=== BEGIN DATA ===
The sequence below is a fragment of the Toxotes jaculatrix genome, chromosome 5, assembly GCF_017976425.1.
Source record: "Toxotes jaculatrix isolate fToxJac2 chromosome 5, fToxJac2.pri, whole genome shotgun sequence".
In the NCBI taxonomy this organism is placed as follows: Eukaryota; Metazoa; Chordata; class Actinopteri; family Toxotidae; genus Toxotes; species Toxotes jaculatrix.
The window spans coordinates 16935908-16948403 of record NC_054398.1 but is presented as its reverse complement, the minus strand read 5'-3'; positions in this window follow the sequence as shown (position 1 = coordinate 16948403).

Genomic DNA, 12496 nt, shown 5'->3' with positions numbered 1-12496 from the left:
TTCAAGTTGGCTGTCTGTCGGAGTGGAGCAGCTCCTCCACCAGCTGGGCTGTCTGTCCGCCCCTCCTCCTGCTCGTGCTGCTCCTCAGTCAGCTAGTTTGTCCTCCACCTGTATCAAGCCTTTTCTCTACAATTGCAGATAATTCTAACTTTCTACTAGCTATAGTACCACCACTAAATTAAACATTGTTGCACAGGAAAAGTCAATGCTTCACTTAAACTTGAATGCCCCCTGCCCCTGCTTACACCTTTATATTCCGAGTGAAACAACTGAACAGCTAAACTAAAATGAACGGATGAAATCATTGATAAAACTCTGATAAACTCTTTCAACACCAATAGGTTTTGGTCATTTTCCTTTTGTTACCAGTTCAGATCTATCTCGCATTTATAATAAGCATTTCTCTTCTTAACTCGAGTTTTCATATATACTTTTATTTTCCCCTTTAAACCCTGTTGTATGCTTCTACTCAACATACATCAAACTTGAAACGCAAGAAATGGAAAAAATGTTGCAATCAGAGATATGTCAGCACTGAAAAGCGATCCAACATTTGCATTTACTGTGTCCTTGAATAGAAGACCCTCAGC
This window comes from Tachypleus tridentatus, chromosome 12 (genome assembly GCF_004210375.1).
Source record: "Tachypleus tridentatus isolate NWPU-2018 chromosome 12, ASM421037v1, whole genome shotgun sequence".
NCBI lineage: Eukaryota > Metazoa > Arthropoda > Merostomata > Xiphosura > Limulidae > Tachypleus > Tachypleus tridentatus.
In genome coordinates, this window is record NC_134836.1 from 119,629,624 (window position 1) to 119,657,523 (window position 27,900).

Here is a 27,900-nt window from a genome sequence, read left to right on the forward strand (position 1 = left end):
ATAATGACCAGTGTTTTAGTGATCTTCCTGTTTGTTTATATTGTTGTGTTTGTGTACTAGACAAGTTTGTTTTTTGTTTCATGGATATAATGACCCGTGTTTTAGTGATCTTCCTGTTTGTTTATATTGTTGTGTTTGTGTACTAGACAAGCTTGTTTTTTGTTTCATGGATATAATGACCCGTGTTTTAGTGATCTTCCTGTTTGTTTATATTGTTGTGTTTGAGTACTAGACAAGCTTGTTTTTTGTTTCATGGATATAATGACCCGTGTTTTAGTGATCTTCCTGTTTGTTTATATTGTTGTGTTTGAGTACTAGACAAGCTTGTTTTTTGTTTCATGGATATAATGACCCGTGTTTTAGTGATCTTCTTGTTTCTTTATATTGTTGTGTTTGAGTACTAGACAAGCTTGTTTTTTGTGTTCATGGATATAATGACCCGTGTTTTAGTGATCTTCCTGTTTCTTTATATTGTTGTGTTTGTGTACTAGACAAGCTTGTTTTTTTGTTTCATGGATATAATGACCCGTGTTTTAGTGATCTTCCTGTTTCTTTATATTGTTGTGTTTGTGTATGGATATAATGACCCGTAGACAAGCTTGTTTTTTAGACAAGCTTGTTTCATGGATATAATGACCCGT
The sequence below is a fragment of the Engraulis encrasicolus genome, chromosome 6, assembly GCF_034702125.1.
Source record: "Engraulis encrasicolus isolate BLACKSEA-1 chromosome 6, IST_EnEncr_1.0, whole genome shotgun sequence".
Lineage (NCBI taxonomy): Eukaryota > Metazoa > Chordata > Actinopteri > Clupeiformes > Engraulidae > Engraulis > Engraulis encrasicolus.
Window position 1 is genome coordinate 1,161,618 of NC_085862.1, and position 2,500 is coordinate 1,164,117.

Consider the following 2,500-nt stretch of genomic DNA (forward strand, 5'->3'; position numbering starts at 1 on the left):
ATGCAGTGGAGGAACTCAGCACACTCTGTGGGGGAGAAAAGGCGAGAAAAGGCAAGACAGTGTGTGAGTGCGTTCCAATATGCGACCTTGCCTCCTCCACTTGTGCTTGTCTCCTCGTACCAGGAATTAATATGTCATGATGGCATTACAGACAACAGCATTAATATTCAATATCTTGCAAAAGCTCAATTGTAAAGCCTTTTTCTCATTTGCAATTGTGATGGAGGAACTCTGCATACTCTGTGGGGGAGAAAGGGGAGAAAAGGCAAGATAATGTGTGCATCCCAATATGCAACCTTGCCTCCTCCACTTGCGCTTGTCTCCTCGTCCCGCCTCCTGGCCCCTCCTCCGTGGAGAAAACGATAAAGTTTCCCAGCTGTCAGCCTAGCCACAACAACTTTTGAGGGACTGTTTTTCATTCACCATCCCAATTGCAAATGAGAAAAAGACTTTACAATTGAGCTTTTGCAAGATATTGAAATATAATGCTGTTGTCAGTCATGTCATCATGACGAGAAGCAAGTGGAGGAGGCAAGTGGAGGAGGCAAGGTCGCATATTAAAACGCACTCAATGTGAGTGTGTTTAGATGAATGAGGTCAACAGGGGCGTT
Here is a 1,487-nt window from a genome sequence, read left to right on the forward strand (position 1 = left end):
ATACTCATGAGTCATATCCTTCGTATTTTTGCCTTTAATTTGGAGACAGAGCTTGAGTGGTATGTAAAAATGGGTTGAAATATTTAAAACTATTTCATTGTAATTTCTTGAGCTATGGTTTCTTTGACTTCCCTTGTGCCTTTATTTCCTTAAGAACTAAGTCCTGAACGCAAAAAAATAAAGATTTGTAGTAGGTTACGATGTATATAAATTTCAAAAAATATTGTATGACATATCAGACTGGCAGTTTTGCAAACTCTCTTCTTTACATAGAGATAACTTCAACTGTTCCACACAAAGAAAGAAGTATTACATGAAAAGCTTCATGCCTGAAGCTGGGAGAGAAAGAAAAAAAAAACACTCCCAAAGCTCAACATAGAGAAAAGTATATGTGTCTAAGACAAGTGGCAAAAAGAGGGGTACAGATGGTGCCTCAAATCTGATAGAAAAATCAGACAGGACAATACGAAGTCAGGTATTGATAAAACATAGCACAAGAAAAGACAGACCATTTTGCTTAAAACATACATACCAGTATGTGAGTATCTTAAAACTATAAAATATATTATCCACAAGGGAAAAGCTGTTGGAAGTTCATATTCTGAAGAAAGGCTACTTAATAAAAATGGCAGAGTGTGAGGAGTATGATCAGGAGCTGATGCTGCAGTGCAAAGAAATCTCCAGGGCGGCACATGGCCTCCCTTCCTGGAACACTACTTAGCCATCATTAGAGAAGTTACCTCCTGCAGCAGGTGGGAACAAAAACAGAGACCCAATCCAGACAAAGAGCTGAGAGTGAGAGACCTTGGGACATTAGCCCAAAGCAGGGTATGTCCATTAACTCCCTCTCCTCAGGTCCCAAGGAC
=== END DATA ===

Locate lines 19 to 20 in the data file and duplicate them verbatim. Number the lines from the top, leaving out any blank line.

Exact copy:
Here is a 1,487-nt window from a genome sequence, read left to right on the forward strand (position 1 = left end):
ATACTCATGAGTCATATCCTTCGTATTTTTGCCTTTAATTTGGAGACAGAGCTTGAGTGGTATGTAAAAATGGGTTGAAATATTTAAAACTATTTCATTGTAATTTCTTGAGCTATGGTTTCTTTGACTTCCCTTGTGCCTTTATTTCCTTAAGAACTAAGTCCTGAACGCAAAAAAATAAAGATTTGTAGTAGGTTACGATGTATATAAATTTCAAAAAATATTGTATGACATATCAGACTGGCAGTTTTGCAAACTCTCTTCTTTACATAGAGATAACTTCAACTGTTCCACACAAAGAAAGAAGTATTACATGAAAAGCTTCATGCCTGAAGCTGGGAGAGAAAGAAAAAAAAAACACTCCCAAAGCTCAACATAGAGAAAAGTATATGTGTCTAAGACAAGTGGCAAAAAGAGGGGTACAGATGGTGCCTCAAATCTGATAGAAAAATCAGACAGGACAATACGAAGTCAGGTATTGATAAAACATAGCACAAGAAAAGACAGACCATTTTGCTTAAAACATACATACCAGTATGTGAGTATCTTAAAACTATAAAATATATTATCCACAAGGGAAAAGCTGTTGGAAGTTCATATTCTGAAGAAAGGCTACTTAATAAAAATGGCAGAGTGTGAGGAGTATGATCAGGAGCTGATGCTGCAGTGCAAAGAAATCTCCAGGGCGGCACATGGCCTCCCTTCCTGGAACACTACTTAGCCATCATTAGAGAAGTTACCTCCTGCAGCAGGTGGGAACAAAAACAGAGACCCAATCCAGACAAAGAGCTGAGAGTGAGAGACCTTGGGACATTAGCCCAAAGCAGGGTATGTCCATTAACTCCCTCTCCTCAGGTCCCAAGGAC